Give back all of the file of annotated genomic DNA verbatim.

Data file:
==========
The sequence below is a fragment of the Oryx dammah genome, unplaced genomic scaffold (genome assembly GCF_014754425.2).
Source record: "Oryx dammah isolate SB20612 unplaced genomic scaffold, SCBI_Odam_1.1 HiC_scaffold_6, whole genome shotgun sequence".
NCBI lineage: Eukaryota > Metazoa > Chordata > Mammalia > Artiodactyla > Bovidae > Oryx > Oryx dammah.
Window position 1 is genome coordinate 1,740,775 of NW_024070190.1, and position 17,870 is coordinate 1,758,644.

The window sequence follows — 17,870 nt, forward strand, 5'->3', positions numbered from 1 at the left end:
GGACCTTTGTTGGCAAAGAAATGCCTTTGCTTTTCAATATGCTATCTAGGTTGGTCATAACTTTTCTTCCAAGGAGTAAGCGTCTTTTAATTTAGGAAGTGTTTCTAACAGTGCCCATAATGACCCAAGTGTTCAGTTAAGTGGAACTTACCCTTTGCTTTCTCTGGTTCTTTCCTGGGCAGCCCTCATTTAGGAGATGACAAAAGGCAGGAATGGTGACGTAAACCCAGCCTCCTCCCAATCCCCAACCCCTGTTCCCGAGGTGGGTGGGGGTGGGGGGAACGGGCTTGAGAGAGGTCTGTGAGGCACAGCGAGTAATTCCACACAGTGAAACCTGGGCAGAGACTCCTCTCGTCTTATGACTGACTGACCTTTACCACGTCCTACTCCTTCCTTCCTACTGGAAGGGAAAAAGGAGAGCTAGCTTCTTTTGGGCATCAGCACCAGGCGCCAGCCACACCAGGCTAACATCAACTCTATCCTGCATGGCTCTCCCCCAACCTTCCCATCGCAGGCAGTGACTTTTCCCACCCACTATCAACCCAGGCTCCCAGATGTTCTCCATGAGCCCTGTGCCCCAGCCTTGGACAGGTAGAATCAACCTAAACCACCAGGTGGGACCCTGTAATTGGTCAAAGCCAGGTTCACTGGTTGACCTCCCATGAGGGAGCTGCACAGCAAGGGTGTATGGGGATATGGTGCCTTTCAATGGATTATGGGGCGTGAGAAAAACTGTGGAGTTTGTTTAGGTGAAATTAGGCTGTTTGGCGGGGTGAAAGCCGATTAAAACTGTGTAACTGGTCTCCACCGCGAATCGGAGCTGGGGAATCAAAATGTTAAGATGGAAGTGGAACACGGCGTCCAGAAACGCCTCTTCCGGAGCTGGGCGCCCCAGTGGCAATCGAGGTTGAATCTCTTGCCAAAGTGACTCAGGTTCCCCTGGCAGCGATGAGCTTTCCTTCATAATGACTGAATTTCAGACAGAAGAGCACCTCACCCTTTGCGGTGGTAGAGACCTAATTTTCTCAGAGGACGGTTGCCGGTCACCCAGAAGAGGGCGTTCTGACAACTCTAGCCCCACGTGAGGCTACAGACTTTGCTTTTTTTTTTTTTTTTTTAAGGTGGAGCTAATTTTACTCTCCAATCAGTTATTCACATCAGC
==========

The sequence below is a fragment of the Oryx dammah genome, unplaced genomic scaffold (genome assembly GCF_014754425.2).
Source record: "Oryx dammah isolate SB20612 unplaced genomic scaffold, SCBI_Odam_1.1 HiC_scaffold_6, whole genome shotgun sequence".
NCBI lineage: Eukaryota > Metazoa > Chordata > Mammalia > Artiodactyla > Bovidae > Oryx > Oryx dammah.
Window position 1 is genome coordinate 1,740,775 of NW_024070190.1, and position 17,870 is coordinate 1,758,644.

The window sequence follows — 17,870 nt, forward strand, 5'->3', positions numbered from 1 at the left end:
GGACCTTTGTTGGCAAAGAAATGCCTTTGCTTTTCAATATGCTATCTAGGTTGGTCATAACTTTTCTTCCAAGGAGTAAGCGTCTTTTAATTTAGGAAGTGTTTCTAACAGTGCCCATAATGACCCAAGTGTTCAGTTAAGTGGAACTTACCCTTTGCTTTCTCTGGTTCTTTCCTGGGCAGCCCTCATTTAGGAGATGACAAAAGGCAGGAATGGTGACGTAAACCCAGCCTCCTCCCAATCCCCAACCCCTGTTCCCGAGGTGGGTGGGGGTGGGGGGAACGGGCTTGAGAGAGGTCTGTGAGGCACAGCGAGTAATTCCACACAGTGAAACCTGGGCAGAGACTCCTCTCGTCTTATGACTGACTGACCTTTACCACGTCCTACTCCTTCCTTCCTACTGGAAGGGAAAAAGGAGAGCTAGCTTCTTTTGGGCATCAGCACCAGGCGCCAGCCACACCAGGCTAACATCAACTCTATCCTGCATGGCTCTCCCCCAACCTTCCCATCGCAGGCAGTGACTTTTCCCACCCACTATCAACCCAGGCTCCCAGATGTTCTCCATGAGCCCTGTGCCCCAGCCTTGGACAGGTAGAATCAACCTAAACCACCAGGTGGGACCCTGTAATTGGTCAAAGCCAGGTTCACTGGTTGACCTCCCATGAGGGAGCTGCACAGCAAGGGTGTATGGGGATATGGTGCCTTTCAATGGATTATGGGGCGTGAGAAAAACTGTGGAGTTTGTTTAGGTGAAATTAGGCTGTTTGGCGGGGTGAAAGCCGATTAAAACTGTGTAACTGGTCTCCACCGCGAATCGGAGCTGGGGAATCAAAATGTTAAGATGGAAGTGGAACACGGCGTCCAGAAACGCCTCTTCCGGAGCTGGGCGCCCCAGTGGCAATCGAGGTTGAATCTCTTGCCAAAGTGACTCAGGTTCCCCTGGCAGCGATGAGCTTTCCTTCATAATGACTGAATTTCAGACAGAAGAGCACCTCACCCTTTGCGGTGGTAGAGACCTAATTTTCTCAGAGGACGGTTGCCGGTCACCCAGAAGAGGGCGTTCTGACAACTCTAGCCCCACGTGAGGCTACAGACTTTGCTTTTTTTTTTTTTTTTTTAAGGTGGAGCTAATTTTACTCTCCAATCAGTTATTCACATCAGC